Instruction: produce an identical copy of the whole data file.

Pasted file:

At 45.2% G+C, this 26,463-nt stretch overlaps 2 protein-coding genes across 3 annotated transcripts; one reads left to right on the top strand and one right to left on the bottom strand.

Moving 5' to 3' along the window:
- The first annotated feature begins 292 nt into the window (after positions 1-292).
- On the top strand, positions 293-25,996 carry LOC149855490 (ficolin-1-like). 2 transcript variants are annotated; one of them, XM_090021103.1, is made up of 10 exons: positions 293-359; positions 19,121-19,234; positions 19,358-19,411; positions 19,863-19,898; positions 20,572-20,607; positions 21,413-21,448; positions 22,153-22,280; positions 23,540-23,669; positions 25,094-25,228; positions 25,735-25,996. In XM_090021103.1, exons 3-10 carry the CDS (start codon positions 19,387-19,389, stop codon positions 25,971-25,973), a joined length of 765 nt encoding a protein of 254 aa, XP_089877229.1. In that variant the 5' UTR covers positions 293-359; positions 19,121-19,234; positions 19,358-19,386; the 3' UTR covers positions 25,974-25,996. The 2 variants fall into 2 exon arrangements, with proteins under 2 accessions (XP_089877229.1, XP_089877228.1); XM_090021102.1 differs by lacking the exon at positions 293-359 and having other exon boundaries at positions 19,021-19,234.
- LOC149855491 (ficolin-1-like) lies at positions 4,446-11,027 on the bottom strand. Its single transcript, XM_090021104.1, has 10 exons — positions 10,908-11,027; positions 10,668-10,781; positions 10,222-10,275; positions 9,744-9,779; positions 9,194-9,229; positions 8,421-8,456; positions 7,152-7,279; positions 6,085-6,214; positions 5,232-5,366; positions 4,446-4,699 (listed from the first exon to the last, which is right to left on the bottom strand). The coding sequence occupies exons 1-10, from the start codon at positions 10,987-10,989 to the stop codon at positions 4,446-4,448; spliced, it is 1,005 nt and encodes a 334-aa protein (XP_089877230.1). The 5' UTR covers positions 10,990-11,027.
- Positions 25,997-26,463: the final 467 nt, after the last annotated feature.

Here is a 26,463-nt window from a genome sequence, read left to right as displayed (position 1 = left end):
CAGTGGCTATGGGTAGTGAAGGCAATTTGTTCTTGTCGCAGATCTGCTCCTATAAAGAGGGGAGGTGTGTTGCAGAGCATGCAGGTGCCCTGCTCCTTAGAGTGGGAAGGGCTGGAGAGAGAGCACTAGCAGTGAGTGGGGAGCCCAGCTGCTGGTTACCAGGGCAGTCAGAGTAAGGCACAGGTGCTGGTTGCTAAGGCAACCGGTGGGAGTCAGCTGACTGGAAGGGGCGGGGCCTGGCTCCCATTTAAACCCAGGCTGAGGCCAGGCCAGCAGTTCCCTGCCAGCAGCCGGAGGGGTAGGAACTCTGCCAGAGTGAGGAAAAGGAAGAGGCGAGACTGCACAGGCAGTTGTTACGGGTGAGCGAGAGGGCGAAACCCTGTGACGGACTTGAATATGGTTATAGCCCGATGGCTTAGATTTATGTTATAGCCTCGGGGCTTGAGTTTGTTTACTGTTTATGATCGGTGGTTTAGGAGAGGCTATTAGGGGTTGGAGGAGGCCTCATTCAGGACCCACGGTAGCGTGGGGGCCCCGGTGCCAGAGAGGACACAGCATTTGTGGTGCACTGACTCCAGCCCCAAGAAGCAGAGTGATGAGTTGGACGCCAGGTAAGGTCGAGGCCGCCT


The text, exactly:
At 45.2% G+C, this 26,463-nt stretch overlaps 2 protein-coding genes across 3 annotated transcripts; one reads left to right on the top strand and one right to left on the bottom strand.

Moving 5' to 3' along the window:
- The first annotated feature begins 292 nt into the window (after positions 1-292).
- On the top strand, positions 293-25,996 carry LOC149855490 (ficolin-1-like). 2 transcript variants are annotated; one of them, XM_090021103.1, is made up of 10 exons: positions 293-359; positions 19,121-19,234; positions 19,358-19,411; positions 19,863-19,898; positions 20,572-20,607; positions 21,413-21,448; positions 22,153-22,280; positions 23,540-23,669; positions 25,094-25,228; positions 25,735-25,996. In XM_090021103.1, exons 3-10 carry the CDS (start codon positions 19,387-19,389, stop codon positions 25,971-25,973), a joined length of 765 nt encoding a protein of 254 aa, XP_089877229.1. In that variant the 5' UTR covers positions 293-359; positions 19,121-19,234; positions 19,358-19,386; the 3' UTR covers positions 25,974-25,996. The 2 variants fall into 2 exon arrangements, with proteins under 2 accessions (XP_089877229.1, XP_089877228.1); XM_090021102.1 differs by lacking the exon at positions 293-359 and having other exon boundaries at positions 19,021-19,234.
- LOC149855491 (ficolin-1-like) lies at positions 4,446-11,027 on the bottom strand. Its single transcript, XM_090021104.1, has 10 exons — positions 10,908-11,027; positions 10,668-10,781; positions 10,222-10,275; positions 9,744-9,779; positions 9,194-9,229; positions 8,421-8,456; positions 7,152-7,279; positions 6,085-6,214; positions 5,232-5,366; positions 4,446-4,699 (listed from the first exon to the last, which is right to left on the bottom strand). The coding sequence occupies exons 1-10, from the start codon at positions 10,987-10,989 to the stop codon at positions 4,446-4,448; spliced, it is 1,005 nt and encodes a 334-aa protein (XP_089877230.1). The 5' UTR covers positions 10,990-11,027.
- Positions 25,997-26,463: the final 467 nt, after the last annotated feature.

Here is a 26,463-nt window from a genome sequence, read left to right as displayed (position 1 = left end):
CAGTGGCTATGGGTAGTGAAGGCAATTTGTTCTTGTCGCAGATCTGCTCCTATAAAGAGGGGAGGTGTGTTGCAGAGCATGCAGGTGCCCTGCTCCTTAGAGTGGGAAGGGCTGGAGAGAGAGCACTAGCAGTGAGTGGGGAGCCCAGCTGCTGGTTACCAGGGCAGTCAGAGTAAGGCACAGGTGCTGGTTGCTAAGGCAACCGGTGGGAGTCAGCTGACTGGAAGGGGCGGGGCCTGGCTCCCATTTAAACCCAGGCTGAGGCCAGGCCAGCAGTTCCCTGCCAGCAGCCGGAGGGGTAGGAACTCTGCCAGAGTGAGGAAAAGGAAGAGGCGAGACTGCACAGGCAGTTGTTACGGGTGAGCGAGAGGGCGAAACCCTGTGACGGACTTGAATATGGTTATAGCCCGATGGCTTAGATTTATGTTATAGCCTCGGGGCTTGAGTTTGTTTACTGTTTATGATCGGTGGTTTAGGAGAGGCTATTAGGGGTTGGAGGAGGCCTCATTCAGGACCCACGGTAGCGTGGGGGCCCCGGTGCCAGAGAGGACACAGCATTTGTGGTGCACTGACTCCAGCCCCAAGAAGCAGAGTGATGAGTTGGACGCCAGGTAAGGTCGAGGCCGCCT